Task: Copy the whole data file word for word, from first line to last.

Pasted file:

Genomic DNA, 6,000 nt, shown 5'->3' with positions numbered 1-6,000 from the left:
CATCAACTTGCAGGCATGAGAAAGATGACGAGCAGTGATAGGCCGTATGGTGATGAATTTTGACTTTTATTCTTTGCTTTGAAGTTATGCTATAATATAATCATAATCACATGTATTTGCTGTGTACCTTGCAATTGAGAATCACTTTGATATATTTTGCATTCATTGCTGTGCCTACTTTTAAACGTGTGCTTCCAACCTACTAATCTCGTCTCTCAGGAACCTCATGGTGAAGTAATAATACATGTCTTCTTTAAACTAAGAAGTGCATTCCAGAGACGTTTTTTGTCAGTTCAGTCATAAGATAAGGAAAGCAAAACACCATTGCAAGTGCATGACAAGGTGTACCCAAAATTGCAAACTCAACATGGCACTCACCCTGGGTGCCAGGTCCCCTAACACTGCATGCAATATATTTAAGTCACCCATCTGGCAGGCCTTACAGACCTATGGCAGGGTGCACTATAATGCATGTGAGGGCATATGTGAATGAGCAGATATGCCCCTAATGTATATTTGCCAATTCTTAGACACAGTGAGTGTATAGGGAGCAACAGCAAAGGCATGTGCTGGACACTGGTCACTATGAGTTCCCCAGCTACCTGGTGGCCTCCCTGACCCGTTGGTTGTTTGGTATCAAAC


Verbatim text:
Genomic DNA, 6,000 nt, shown 5'->3' with positions numbered 1-6,000 from the left:
CATCAACTTGCAGGCATGAGAAAGATGACGAGCAGTGATAGGCCGTATGGTGATGAATTTTGACTTTTATTCTTTGCTTTGAAGTTATGCTATAATATAATCATAATCACATGTATTTGCTGTGTACCTTGCAATTGAGAATCACTTTGATATATTTTGCATTCATTGCTGTGCCTACTTTTAAACGTGTGCTTCCAACCTACTAATCTCGTCTCTCAGGAACCTCATGGTGAAGTAATAATACATGTCTTCTTTAAACTAAGAAGTGCATTCCAGAGACGTTTTTTGTCAGTTCAGTCATAAGATAAGGAAAGCAAAACACCATTGCAAGTGCATGACAAGGTGTACCCAAAATTGCAAACTCAACATGGCACTCACCCTGGGTGCCAGGTCCCCTAACACTGCATGCAATATATTTAAGTCACCCATCTGGCAGGCCTTACAGACCTATGGCAGGGTGCACTATAATGCATGTGAGGGCATATGTGAATGAGCAGATATGCCCCTAATGTATATTTGCCAATTCTTAGACACAGTGAGTGTATAGGGAGCAACAGCAAAGGCATGTGCTGGACACTGGTCACTATGAGTTCCCCAGCTACCTGGTGGCCTCCCTGACCCGTTGGTTGTTTGGTATCAAAC